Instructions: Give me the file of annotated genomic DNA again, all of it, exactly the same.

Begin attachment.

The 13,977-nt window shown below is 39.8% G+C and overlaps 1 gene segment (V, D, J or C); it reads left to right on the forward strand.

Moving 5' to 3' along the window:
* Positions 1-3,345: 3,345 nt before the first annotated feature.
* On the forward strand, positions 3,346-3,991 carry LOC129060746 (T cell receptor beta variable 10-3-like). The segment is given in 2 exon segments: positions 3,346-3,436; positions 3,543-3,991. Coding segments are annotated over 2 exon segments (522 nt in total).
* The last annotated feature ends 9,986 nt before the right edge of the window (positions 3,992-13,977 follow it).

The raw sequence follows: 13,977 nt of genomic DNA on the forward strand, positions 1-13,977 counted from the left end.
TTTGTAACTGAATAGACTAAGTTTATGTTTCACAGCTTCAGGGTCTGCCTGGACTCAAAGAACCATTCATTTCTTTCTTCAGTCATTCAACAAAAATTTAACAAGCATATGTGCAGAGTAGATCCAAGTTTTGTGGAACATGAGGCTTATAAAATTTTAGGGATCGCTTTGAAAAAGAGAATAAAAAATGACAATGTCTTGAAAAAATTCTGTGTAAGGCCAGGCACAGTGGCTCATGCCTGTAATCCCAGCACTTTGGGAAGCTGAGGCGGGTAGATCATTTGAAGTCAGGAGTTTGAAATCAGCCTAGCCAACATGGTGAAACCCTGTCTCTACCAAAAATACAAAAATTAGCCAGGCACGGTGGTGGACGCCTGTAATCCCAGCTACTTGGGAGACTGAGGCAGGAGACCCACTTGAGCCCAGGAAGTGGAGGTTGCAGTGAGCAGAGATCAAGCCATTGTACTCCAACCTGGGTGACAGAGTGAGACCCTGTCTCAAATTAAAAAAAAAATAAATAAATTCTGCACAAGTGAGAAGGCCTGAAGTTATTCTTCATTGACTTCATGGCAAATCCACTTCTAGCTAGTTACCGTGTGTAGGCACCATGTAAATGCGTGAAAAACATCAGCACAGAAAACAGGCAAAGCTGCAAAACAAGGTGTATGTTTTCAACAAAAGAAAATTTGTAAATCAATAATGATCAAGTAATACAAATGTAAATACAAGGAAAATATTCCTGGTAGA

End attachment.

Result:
The 13,977-nt window shown below is 39.8% G+C and overlaps 1 gene segment (V, D, J or C); it reads left to right on the forward strand.

Moving 5' to 3' along the window:
* Positions 1-3,345: 3,345 nt before the first annotated feature.
* On the forward strand, positions 3,346-3,991 carry LOC129060746 (T cell receptor beta variable 10-3-like). The segment is given in 2 exon segments: positions 3,346-3,436; positions 3,543-3,991. Coding segments are annotated over 2 exon segments (522 nt in total).
* The last annotated feature ends 9,986 nt before the right edge of the window (positions 3,992-13,977 follow it).

The raw sequence follows: 13,977 nt of genomic DNA on the forward strand, positions 1-13,977 counted from the left end.
TTTGTAACTGAATAGACTAAGTTTATGTTTCACAGCTTCAGGGTCTGCCTGGACTCAAAGAACCATTCATTTCTTTCTTCAGTCATTCAACAAAAATTTAACAAGCATATGTGCAGAGTAGATCCAAGTTTTGTGGAACATGAGGCTTATAAAATTTTAGGGATCGCTTTGAAAAAGAGAATAAAAAATGACAATGTCTTGAAAAAATTCTGTGTAAGGCCAGGCACAGTGGCTCATGCCTGTAATCCCAGCACTTTGGGAAGCTGAGGCGGGTAGATCATTTGAAGTCAGGAGTTTGAAATCAGCCTAGCCAACATGGTGAAACCCTGTCTCTACCAAAAATACAAAAATTAGCCAGGCACGGTGGTGGACGCCTGTAATCCCAGCTACTTGGGAGACTGAGGCAGGAGACCCACTTGAGCCCAGGAAGTGGAGGTTGCAGTGAGCAGAGATCAAGCCATTGTACTCCAACCTGGGTGACAGAGTGAGACCCTGTCTCAAATTAAAAAAAAAATAAATAAATTCTGCACAAGTGAGAAGGCCTGAAGTTATTCTTCATTGACTTCATGGCAAATCCACTTCTAGCTAGTTACCGTGTGTAGGCACCATGTAAATGCGTGAAAAACATCAGCACAGAAAACAGGCAAAGCTGCAAAACAAGGTGTATGTTTTCAACAAAAGAAAATTTGTAAATCAATAATGATCAAGTAATACAAATGTAAATACAAGGAAAATATTCCTGGTAGA